Sunday, September 27, 2020
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Grade 3 PARCC math: Andre at the library

The following constructed response question, explained here in hopes of helping third-grade students and their parents in Maryland and Illinois prepare for the PARCC test near the end of this school year, appears on the released version of PARCC’s Spring 2015 “PBA” test for grade 3 math:

Andre visits the library. It takes Andre 26 minutes to walk from his house to the library. He stays at the library 45 minutes. His mother drives him home, which takes 15 minutes. How many more minutes does Andre spend at the library than traveling to and from the library?

Show all the steps for solving the problem. Explain each step and give the final answer.

Enter your answer, your work, and your explanation in the space provided.

Andre goes VROOM on the way home from the library, but mom’s a real slow driver.

Answer and references

Correct answer: 4 minutes. Time at the library is given as 45 minutes. We need to find the total time Andre spends traveling to and from the library. We find that by adding the time he spends traveling to the library, given as 26 minutes, and the time he spends traveling home, given as 15 minutes.

The total traveling time is 26 + 15 minutes, which is 41 minutes. We subtract that from the time he spends at the library, which is 45 minutes:

45 - 41 = 4

So he spends 4 minutes longer sitting in the library than he spends traveling to and from the library.

PARCC evidence statement(s) tested: 3.D.1:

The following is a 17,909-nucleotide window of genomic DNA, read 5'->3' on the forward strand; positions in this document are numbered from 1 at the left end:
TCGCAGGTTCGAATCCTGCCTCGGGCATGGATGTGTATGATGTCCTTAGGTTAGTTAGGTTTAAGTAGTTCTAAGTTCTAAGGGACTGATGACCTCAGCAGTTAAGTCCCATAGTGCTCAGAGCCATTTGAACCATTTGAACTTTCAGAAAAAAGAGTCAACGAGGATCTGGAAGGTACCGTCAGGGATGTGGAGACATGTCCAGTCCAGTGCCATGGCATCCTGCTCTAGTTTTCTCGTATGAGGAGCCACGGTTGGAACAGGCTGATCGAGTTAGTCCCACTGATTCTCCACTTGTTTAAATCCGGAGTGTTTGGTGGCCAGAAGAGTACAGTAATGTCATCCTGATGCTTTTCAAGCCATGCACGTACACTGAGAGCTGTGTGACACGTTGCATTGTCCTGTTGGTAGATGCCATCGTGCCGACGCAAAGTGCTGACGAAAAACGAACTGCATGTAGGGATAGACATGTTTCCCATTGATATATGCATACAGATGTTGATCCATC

Solve multi-step contextual word problems with degree of difficulty appropriate to Grade 3, requiring application of knowledge and skills articulated [elsewhere].

Multi-step problems must have at least 3 steps.

The evidence statement above references Math Practice 4 in the Common Core:

Mathematically proficient students can apply the mathematics they know to solve problems arising in everyday life, society, and the workplace. In early grades, this might be as simple as writing an addition equation to describe a situation. … Mathematically proficient students who can apply what they know are comfortable making assumptions and approximations to simplify a complicated situation, realizing that these may need revision later. They are able to identify important quantities in a practical situation and map their relationships using such tools as diagrams, two-way tables, graphs, flowcharts and formulas. They can analyze those relationships mathematically to draw conclusions. They routinely interpret their mathematical results in the context of the situation and reflect on whether the results make sense, possibly improving the model if it has not served its purpose.

The question relies on students’ understanding of a math operations standard in second grade (Common Core math 2.OA.A.1) in order to test students in third grade on their ability to reason with that knowledge in solving a real-world problem. The second-grade standard itself says students should be able to “use addition and subtraction within 100 to solve one- and two-step word problems involving situations of adding to, taking from, putting together, taking apart, and comparing, with unknowns in all positions, e.g., by using drawings and equations with a symbol for the unknown number to represent the problem.”

Resources for further study

K5 Learning, a website developed “by parents for parents,” has several good worksheets about finding the answers to word problems that involve addition and subtraction. Also, the site Dad’s prides itself on developing more than 8,000 free worksheets by “one dad” for “two daughters” and has several worksheets available that involve solving word problems with a mixture of addition and subtraction.